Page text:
Tampa's Last Major Hurricane Hit 100 Years Ago Today


The National Weather Service page on the 1921 hurricane

Listen to an interview with Daniel Noah

RUSKIN -- 100 years ago today is the last time a major hurricane made a direct landfall on the Tampa Bay area.

The so-called "Tarpon Springs Hurricane" brought 11 foot storm surges along the Bay and beaches. At least eight people died. With modern measurements, it's calculated as a Category 3 with top winds of 115 miles per hour.

Daniel Noah is the warning coordinator meteorologist for the National Weather Service office in Ruskin. He says forecasting was very different then. Satellites, radar and hurricane hunter planes didn't exist. Noah says the local office of what was then called the "U.S. Weather Bureau" received telegraph reports, radio reports from ships, and information from Cuba's weather service on the progress of the storm. " (The service) did have warnings out from Apalachicola all the way down the West Coast of Florida, because (they) just didn't know where it was going to go."

An approaching cold front made the storm fishhook to the right, and it made landfall near Tarpon Springs." That's the worst case scenario, as counterclockwise circulation pushes water into Tampa Bay.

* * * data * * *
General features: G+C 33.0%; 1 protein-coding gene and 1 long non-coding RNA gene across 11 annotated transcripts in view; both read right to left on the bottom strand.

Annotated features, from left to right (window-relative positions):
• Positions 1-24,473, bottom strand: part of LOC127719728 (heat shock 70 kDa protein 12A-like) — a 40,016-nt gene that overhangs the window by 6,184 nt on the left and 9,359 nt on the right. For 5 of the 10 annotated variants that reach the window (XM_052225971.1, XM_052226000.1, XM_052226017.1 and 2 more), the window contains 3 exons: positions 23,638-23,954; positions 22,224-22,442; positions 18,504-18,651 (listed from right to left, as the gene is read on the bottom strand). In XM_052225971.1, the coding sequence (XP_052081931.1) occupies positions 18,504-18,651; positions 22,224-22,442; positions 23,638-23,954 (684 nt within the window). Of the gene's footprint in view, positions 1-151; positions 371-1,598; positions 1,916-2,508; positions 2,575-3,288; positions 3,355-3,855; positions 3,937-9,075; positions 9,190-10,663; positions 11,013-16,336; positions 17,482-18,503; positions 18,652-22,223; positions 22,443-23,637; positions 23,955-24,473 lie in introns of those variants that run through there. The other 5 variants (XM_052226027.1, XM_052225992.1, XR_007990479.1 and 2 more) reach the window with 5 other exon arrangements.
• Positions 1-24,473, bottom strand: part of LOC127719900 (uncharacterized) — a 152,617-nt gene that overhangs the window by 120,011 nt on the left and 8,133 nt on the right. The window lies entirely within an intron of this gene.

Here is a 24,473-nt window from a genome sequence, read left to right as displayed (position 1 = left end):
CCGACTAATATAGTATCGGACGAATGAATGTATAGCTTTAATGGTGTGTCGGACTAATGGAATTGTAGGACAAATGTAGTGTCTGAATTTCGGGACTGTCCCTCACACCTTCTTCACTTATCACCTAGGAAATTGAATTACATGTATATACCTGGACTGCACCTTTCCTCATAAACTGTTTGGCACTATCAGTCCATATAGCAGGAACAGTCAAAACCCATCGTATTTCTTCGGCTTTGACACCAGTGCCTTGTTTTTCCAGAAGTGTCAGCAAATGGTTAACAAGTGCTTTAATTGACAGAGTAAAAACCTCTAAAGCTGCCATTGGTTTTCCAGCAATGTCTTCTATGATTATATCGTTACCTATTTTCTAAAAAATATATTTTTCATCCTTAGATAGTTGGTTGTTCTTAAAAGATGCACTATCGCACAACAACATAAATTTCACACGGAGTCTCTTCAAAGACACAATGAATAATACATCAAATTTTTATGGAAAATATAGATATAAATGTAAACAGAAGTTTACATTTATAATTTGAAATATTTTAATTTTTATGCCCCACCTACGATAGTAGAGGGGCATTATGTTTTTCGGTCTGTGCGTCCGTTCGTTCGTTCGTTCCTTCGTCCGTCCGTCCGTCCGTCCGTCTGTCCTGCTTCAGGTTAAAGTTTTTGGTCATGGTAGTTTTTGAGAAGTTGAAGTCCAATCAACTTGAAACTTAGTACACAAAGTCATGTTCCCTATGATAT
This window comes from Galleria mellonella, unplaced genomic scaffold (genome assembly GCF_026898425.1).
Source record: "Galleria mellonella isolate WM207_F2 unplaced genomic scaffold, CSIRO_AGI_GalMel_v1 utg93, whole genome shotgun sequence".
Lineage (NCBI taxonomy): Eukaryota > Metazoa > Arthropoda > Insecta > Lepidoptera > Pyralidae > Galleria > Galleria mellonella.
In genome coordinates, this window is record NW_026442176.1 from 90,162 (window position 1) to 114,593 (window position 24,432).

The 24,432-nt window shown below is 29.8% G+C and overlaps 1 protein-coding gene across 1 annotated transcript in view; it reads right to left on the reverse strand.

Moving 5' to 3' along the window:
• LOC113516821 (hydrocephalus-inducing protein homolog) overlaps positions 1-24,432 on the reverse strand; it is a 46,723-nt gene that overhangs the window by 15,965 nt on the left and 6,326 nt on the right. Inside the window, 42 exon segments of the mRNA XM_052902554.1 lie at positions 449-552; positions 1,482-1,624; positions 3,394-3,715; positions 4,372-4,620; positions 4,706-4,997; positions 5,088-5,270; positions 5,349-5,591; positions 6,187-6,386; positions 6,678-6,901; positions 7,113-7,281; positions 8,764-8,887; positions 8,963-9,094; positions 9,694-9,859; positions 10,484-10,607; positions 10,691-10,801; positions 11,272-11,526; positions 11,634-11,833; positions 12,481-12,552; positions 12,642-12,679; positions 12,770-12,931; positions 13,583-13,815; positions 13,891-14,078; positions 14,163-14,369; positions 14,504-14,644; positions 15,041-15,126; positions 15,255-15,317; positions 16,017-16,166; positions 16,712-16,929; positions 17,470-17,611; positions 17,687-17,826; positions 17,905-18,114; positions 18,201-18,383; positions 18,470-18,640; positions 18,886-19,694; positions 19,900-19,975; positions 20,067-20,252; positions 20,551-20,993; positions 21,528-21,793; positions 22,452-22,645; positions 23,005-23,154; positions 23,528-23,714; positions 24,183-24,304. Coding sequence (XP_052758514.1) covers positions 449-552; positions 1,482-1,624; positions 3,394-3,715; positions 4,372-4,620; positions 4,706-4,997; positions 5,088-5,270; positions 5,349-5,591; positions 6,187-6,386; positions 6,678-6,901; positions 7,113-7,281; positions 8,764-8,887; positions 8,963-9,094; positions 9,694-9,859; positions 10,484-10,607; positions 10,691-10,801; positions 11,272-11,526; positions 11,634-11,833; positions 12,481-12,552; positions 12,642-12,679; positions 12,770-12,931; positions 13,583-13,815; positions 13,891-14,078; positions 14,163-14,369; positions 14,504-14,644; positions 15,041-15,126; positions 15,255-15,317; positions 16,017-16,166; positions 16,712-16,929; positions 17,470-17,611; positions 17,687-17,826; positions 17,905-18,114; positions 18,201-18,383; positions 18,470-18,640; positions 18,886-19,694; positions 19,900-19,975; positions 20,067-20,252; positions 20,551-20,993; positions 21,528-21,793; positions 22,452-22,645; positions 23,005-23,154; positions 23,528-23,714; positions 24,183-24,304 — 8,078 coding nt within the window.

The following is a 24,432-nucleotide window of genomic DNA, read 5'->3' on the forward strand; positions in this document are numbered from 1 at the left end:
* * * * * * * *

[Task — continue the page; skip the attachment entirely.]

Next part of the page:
Storm Surge was reported from Tarpon Springs to Captiva. All barrier islands had damage. 10 to 11 feet of surge covered Bayshore Boulevard, and water reached as far inland as parts of Ybor City.

The pass just south of Honeymoon Island was created by the 1921 storm. Before, Honeymoon and Caladesi Islands were joined together as Hog Island.

Tampa Bay is one of the most vulnerable areas in the nation to storm surge, The land is flat and the land underwater is shallow.

Noah says late-season storms are more dangerous for the West Coast than classic mid-season storms that march across the Atlantic in August and September.

"Especially on the west coast, our biggest storms will make landfall on the coast and those are our October storms. Any storm that makes it into the Gulf can fishhook and land right on our coast."

The Bay area had only about 200,000 residents in 1921 and rebuilt quickly. With a population of three million now, Noah says rebuilding would take longer.

"A major hurricane into Tampa Bay... it's going to take us a decade to get back to normal."

But Noah says the ability of homes to withstand a hurricane has also improved over the years. Building codes got stronger in 1992, 2002 and 2012.

The National Weather Service has created a tribute site for the 1921 storm, with photos, news accounts and maps from the time, as well as a radar simulation of the storm using modern software.

Photo: NWS (simulated radar of the 1921 hurricane)


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